February 26, 2014

February 26, 2014

MEDIA CONTACT: Susan Kim, 202-662-9465


The O’Neill Institute for National and Global Health Law at Georgetown University today announced the establishment of a new Ryan White Policy Project.  The project will consider issues that arise as the context in which the Ryan White HIV/AIDS Program operates is altered both by scientific and technological advances and fundamental shifts in health care financing and service delivery with the implementation of the Affordable Care Act (ACA).

The project will be conducted as a component of the Institute’s National HIV/AIDS Initiative and will be led by Jeffrey S. Crowley, MPH, Distinguished Scholar and Program Director of the National HIV/AIDS Initiative.  It will allow the O’Neill Institute to examine issues and evaluate policy proposals, conduct policy and legal research to offer innovative approaches to strengthening Ryan White, serve as a knowledgeable and trusted resource for Administration and Congressional policymakers, and serve as a neutral convener of a diverse array of stakeholders in order to review and consider critical policy issues.

Commenting on this new policy project, Lawrence Gostin, Faculty Director of the O’Neill Institute said, “America has made major progress in fighting HIV, but there is so much more to do. We need to fight the injustices of AIDS and to work towards a country (and a world) that sees the end of AIDS. Now is the time to redouble our efforts, and so I am very pleased that this project will provide a platform for O’Neill Institute scholars to contribute to lessening the suffering caused by AIDS and strive toward justice.”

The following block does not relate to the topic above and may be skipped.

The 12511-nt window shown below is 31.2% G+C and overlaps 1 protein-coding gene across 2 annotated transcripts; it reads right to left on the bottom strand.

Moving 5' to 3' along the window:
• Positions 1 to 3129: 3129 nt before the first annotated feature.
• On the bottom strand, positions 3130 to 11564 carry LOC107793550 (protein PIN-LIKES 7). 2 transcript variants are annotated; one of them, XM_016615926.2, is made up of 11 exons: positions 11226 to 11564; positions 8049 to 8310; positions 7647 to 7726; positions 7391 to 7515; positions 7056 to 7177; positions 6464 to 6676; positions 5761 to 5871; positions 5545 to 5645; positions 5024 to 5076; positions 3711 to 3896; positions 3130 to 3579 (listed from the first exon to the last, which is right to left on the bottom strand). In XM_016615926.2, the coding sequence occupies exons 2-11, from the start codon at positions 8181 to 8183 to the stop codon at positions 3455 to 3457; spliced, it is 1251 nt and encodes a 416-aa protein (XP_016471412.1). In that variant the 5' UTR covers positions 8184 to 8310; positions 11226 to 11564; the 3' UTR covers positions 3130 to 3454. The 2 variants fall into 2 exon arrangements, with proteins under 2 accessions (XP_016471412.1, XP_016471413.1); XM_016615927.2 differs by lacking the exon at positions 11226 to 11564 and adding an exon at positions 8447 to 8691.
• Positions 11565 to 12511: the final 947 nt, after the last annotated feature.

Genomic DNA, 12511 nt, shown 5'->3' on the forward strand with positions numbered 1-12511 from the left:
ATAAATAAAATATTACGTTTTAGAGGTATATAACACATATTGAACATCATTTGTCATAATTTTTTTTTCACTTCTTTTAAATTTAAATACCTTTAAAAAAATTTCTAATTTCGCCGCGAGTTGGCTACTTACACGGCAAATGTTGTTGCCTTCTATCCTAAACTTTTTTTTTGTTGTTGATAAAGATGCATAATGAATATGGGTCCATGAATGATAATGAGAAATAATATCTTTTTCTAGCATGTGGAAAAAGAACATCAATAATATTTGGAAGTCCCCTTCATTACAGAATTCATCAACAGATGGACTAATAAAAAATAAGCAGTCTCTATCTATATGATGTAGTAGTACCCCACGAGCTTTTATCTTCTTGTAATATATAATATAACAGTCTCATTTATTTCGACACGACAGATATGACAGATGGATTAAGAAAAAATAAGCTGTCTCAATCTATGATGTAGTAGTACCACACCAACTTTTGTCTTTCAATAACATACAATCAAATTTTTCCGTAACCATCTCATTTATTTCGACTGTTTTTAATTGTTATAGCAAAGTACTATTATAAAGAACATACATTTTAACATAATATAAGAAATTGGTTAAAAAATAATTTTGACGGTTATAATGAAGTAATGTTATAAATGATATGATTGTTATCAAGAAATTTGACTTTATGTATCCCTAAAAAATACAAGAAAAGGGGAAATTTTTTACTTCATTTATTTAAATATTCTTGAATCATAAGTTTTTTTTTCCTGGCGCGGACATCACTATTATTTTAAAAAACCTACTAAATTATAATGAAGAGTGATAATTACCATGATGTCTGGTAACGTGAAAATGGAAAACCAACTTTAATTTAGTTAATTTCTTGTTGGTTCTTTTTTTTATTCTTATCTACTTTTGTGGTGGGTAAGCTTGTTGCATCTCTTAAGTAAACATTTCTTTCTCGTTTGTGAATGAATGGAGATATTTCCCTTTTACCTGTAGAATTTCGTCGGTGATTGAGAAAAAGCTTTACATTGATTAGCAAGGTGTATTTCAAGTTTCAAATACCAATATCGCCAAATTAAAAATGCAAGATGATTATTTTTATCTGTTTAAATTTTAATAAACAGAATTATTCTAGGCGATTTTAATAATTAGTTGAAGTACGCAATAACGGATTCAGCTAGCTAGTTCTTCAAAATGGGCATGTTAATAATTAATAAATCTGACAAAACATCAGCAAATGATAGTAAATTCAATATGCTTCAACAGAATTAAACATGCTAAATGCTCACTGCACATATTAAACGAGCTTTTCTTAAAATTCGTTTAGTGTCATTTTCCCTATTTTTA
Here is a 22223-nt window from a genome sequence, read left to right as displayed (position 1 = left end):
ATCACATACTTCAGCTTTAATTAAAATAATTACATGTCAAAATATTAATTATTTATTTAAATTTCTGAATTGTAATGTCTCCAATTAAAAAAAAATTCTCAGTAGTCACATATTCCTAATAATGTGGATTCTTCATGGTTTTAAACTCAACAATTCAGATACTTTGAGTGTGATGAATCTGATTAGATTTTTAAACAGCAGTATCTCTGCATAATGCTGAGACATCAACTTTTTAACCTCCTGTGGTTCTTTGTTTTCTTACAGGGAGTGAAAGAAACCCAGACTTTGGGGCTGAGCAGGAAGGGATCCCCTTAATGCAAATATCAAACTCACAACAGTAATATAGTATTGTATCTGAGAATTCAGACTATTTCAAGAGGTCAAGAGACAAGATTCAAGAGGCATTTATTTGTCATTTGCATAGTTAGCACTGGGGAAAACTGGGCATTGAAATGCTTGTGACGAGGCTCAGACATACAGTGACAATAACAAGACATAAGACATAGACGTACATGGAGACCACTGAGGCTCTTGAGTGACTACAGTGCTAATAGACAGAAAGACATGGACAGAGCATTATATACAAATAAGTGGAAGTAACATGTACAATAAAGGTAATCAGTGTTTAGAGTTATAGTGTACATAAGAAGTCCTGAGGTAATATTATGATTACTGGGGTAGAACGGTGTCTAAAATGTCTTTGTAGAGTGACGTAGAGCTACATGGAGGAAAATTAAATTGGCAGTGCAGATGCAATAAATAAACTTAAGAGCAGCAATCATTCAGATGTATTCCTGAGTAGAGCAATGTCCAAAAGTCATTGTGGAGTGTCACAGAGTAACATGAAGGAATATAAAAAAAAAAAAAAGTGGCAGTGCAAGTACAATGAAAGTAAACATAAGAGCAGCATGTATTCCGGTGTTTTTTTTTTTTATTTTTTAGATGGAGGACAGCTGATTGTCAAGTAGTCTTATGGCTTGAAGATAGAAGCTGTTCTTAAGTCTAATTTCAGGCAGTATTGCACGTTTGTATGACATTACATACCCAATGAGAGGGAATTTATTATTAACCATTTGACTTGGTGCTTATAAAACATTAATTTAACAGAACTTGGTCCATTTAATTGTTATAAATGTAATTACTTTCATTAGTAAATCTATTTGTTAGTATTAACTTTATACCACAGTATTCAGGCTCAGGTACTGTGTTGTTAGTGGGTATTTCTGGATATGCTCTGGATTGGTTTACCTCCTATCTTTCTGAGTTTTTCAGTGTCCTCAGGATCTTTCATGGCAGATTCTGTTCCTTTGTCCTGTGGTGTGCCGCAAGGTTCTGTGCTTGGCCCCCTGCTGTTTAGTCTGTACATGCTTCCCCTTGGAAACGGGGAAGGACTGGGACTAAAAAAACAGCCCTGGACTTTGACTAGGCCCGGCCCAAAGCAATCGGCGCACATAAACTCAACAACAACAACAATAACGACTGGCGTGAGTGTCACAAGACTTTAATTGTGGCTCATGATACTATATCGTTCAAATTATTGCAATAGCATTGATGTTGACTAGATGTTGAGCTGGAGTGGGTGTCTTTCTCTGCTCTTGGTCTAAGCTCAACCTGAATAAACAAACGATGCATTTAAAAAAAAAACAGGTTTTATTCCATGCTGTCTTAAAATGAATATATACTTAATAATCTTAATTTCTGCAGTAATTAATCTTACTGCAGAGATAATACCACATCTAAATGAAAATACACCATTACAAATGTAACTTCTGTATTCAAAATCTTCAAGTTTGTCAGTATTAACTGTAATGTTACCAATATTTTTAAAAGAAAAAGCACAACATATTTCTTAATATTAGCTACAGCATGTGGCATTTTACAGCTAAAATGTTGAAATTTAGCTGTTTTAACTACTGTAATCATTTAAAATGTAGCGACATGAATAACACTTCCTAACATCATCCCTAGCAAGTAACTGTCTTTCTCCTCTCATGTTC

Further, Mr. Crowley stated, “We can achieve the vision of the National HIV/AIDS Strategy in which new HIV infections in the United States become rare and all people with HIV have access to high quality, life extending care.  The Ryan White Program is one of our primary tools for making this vision a reality.  Therefore, we need to do the hard work to imagine new ways to make the program optimally effective and ensure it has the broadest possible public support.”

This project is being supported by an unrestricted educational grant from Gilead Sciences.  It also compliments other Institute policy work on supporting people with HIV in a changing health care environment supported by the George Gund Foundation.


First enacted in 1990 as an emergency response to a burgeoning epidemic, the Ryan White Program has grown to become a critical part of the HIV health care delivery system in the United States, providing health care services to nearly 500,000 people living with HIV.  It is the largest HIV-specific grant program in the U.S.  The program has been reauthorized four times, most recently in 2009, which authorized the program through September 2013.  Although the authorization for the program has lapsed, Congress has funded the program for the current year and there appears to be solid bipartisan support for the program.